I hope that none of our visitors present take these comments to
mean that I feel this country should hold itself aloof in any
way, or be resistant to our growing immersion in the global community.
Quite the contrary, as I observed earlier, isolation is no longer
something to be desired in this world. But as we move ahead in
the coming years, we must not leave behind the characteristics
of our national identity. We must remain forever Micronesians.
The second building block of the platform on which I stand is
that we must, as a common society, pool our considerable tangible
and also intellectual resources in order to "leverage," as the
investment people say, the collective benefits of our efforts.
Let me hasten to say that in making this statement I have no intention
of taking away from the basic concept of our Constitution, under
which the bulk of decision-making that affects our daily lives
is reserved to the States. What I mean to say is that I would
like to see your national government become more effective in
serving the States. We in Palikir should not be a "fifth wheel"
of government, operating in some environment disconnected from
the States, passing down what seems to be good advice and hoping
that all goes well. We must find a way to be better than that,
without overstepping the rightful Constitutional limitations.
I believe that we at the national level of the FSM Government
must find ways to be more effective both in directly supporting
State government initiatives, and also in promoting the development
of greater and more productive interstate relations. It is not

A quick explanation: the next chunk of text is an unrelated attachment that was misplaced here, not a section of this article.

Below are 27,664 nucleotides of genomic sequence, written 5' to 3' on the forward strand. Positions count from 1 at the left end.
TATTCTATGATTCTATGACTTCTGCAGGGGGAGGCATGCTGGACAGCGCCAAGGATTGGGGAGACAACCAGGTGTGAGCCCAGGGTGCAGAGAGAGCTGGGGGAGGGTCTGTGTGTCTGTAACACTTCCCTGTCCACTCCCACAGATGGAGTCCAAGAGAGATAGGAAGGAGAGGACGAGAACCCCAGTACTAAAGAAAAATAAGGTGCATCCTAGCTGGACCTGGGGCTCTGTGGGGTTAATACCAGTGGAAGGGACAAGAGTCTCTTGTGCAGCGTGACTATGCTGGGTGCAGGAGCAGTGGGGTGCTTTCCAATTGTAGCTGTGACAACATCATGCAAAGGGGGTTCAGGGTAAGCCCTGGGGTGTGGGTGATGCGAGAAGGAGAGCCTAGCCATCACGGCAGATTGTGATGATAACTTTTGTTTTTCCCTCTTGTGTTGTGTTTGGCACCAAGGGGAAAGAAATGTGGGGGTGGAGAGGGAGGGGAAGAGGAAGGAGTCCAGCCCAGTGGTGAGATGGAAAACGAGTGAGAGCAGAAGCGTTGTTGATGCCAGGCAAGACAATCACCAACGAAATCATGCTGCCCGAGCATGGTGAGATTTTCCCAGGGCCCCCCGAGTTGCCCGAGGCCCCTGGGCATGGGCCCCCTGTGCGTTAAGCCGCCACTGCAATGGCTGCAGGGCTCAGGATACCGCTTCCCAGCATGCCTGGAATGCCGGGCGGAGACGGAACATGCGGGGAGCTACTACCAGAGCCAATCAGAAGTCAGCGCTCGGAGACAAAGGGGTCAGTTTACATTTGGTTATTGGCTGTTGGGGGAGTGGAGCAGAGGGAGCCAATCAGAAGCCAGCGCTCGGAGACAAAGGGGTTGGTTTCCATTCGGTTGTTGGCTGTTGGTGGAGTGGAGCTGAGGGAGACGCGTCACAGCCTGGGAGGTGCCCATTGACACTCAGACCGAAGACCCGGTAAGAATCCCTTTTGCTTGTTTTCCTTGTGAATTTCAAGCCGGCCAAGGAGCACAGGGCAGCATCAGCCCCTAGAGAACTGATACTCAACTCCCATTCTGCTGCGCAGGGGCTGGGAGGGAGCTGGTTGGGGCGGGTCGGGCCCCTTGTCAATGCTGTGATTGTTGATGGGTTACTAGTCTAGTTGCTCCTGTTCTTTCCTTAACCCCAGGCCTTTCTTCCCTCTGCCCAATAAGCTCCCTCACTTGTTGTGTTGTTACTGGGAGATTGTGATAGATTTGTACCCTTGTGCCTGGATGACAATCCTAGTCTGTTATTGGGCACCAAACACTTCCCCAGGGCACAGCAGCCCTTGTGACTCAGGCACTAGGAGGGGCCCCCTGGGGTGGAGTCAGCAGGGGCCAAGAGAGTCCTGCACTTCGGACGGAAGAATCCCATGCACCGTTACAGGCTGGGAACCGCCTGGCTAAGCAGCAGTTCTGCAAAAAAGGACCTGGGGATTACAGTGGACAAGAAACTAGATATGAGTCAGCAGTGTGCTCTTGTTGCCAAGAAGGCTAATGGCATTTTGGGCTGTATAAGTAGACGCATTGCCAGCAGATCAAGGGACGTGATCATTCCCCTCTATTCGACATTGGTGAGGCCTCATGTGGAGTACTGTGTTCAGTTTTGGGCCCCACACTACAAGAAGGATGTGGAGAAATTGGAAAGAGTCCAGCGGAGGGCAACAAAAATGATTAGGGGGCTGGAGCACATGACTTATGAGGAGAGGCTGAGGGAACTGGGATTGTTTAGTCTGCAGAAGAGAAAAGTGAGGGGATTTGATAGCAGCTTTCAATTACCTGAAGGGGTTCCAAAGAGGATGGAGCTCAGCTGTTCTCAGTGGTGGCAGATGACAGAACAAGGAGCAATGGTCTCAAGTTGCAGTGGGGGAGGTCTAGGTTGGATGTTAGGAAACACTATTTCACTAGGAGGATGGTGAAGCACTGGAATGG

our role at the National level to dictate, but it surely is our
role to provide the most effective conduit for your relations
with the outside world, and also to provide the leadership to
maximize these benefits we expect to obtain through our common
Today I say to you that unity alone as a schoolbook concept is
not enough. It must mean, on the streets, everyday, to each and
every one of us, "working together." And your national government
must be not only a distant cousin to the team - it must be a welcome
and needed coordinator - both a resource and a leader, within
the bounds of its properly limited capacity.
In that regard, it occurrs to me that there must be many circumstances
where our citizens would be more than willing to volunteer some
time to serve the community, if some initiative could be formed
to encourage and coordinate them. I know that this is already
occurring in some communities, but I feel that your National Government
could facilitate even broader volunteer activities. And so, today
I promise that an early task of my Administration will be to form
an effective mechanism to help our communities promote volunteer
services. This is no substitute for governmental responsibility,
but I know that we are an energetic and capable people, and where
government resources may be scarce, this may be one important
way that the concept of working together could find valuable expression.
The basic principles I have referred to that will guide my Administration
would not be complete without my mentioning our relations with
the world that is no longer the "outside" world. This is the one
major area that is reserved by our Constitution to the National
government, but again, I must assure you that my Administration
will view itself as a Trustee for State interests in this area,
not as an independent operator.
The careful, constructive development of this Nation's place within
the international community has been one of the great success
stories in which all previous administrations have played major
parts. As a result, today we maintain active relations with fifty
countries, and memberships in many international organizations
including the United Nations. This has not been done for the sake
of prestige. An English diplomat once described diplomacy as "social